Also Check Out: Assignment :Factors that support the healing environment

You sit down across from Mr. Barley and say, “Hi, Mr. Barley. Thanks for letting me work with you.” Mr. Barley says, “Sure, anyone working with Dr. Wilson is OK by me.”

You begin eliciting the history:

“I understand you have a cough and shortness of breath. Can you tell me more about it?”

“OK. Have you noticed anything else that seems to be related to the cough? Things like weight loss, chest pain, and fever?”

“Have you had any nausea, vomiting, or diarrhea?”

“Do you have shortness of breath when you are active and when you are at rest?”

“Have you had in the past, or currently have, exposures to things that can cause cough, like chemicals, and smoking?”

“Do you have any trouble lying Xat when you sleep?”

You learn that he has not traveled recently, which could have exposed him to an unusual form of pneumonia. He also has not been exposed to tuberculosis. From other questions, you learn that Mr. Barley has no leg swelling or paroxysmal nocturnal dyspnea (PND). You know that he has had no orthopnea.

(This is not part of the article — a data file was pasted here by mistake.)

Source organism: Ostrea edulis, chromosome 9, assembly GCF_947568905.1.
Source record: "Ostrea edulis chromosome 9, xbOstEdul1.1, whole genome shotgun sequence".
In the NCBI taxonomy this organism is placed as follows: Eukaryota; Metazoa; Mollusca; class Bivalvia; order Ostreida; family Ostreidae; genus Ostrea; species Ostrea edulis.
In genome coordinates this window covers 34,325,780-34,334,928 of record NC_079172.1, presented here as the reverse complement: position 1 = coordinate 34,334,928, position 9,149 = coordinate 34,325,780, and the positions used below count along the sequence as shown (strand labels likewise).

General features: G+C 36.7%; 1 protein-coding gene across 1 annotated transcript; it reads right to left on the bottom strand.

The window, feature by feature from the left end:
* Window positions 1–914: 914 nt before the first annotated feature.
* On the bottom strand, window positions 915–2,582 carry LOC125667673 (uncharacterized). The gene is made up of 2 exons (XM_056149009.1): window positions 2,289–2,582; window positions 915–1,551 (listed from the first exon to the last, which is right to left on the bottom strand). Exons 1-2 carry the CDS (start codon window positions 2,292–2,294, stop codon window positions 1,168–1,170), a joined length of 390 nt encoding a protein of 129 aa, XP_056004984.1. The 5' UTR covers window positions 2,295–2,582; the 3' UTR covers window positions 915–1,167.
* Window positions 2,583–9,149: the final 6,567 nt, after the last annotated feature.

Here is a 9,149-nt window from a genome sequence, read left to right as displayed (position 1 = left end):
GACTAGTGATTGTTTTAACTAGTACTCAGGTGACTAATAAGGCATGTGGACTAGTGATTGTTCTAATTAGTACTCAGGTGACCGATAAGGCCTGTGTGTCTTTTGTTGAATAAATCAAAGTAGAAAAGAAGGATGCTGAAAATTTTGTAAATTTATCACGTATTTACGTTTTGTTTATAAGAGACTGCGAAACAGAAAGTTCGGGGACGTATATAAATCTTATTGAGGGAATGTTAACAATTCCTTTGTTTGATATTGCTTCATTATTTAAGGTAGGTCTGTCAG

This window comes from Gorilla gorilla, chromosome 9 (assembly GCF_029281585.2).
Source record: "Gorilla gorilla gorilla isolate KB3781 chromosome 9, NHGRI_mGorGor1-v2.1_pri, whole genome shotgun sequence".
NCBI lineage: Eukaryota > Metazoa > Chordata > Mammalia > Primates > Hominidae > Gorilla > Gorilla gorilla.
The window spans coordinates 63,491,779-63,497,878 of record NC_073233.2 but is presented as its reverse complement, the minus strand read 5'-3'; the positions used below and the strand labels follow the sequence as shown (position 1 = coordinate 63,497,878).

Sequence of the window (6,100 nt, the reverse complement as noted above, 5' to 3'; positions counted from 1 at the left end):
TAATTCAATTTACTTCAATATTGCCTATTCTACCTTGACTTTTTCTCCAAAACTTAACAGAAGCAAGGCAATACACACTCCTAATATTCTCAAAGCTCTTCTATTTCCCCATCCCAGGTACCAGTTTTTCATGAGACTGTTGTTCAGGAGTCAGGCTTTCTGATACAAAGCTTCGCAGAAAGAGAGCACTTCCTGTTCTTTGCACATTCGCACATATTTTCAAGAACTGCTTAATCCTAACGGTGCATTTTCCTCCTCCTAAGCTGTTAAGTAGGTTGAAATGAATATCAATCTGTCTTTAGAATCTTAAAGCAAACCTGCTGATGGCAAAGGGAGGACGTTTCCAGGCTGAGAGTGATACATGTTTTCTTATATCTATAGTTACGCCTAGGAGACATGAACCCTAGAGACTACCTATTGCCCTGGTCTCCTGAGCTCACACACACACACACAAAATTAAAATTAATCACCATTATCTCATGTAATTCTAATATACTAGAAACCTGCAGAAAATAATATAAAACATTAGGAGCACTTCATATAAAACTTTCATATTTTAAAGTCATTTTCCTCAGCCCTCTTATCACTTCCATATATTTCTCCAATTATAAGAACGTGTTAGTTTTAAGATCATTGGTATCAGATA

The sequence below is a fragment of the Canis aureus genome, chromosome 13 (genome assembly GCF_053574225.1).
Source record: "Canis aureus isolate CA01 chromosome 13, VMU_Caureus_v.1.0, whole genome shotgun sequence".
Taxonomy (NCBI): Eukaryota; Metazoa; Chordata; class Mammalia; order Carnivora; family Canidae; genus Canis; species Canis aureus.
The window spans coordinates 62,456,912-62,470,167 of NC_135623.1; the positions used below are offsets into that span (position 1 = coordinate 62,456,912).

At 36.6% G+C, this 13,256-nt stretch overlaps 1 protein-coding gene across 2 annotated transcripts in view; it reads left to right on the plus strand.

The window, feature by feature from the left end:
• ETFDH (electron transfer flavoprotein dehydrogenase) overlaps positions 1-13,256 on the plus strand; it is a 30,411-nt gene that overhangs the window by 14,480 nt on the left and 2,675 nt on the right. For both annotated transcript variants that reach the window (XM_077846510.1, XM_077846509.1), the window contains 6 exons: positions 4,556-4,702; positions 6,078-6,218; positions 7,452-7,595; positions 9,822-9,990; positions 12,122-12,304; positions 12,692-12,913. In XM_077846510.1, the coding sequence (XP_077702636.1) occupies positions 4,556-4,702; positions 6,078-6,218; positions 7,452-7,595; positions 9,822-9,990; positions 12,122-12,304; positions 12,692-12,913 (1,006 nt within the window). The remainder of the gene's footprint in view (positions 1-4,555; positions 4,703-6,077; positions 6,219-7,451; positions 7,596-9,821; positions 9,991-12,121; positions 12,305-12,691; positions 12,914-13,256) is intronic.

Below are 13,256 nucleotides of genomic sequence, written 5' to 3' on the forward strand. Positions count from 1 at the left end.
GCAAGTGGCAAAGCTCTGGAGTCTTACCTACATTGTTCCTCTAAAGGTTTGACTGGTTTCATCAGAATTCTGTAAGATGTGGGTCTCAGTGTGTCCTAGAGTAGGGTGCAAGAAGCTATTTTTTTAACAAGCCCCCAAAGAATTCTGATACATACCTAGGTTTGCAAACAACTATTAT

As a farmer, he is active during the day. Deconditioning is not likely.

7/20/19, 11)31 PMFamily Medicine 28: 58-year-old man with shortness of breath – Sout…ollege of Nursing and Public Health Graduate Online Nursing Program

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Wondering if his shortness of breath is due to a panic disorder, you ask him a series of questions and note that his symptoms are not associated with paresthesia, choking, nausea, chest pain, derealization feeling, trembling or shaking, dizziness, palpitations, sweating, chills, or flushes.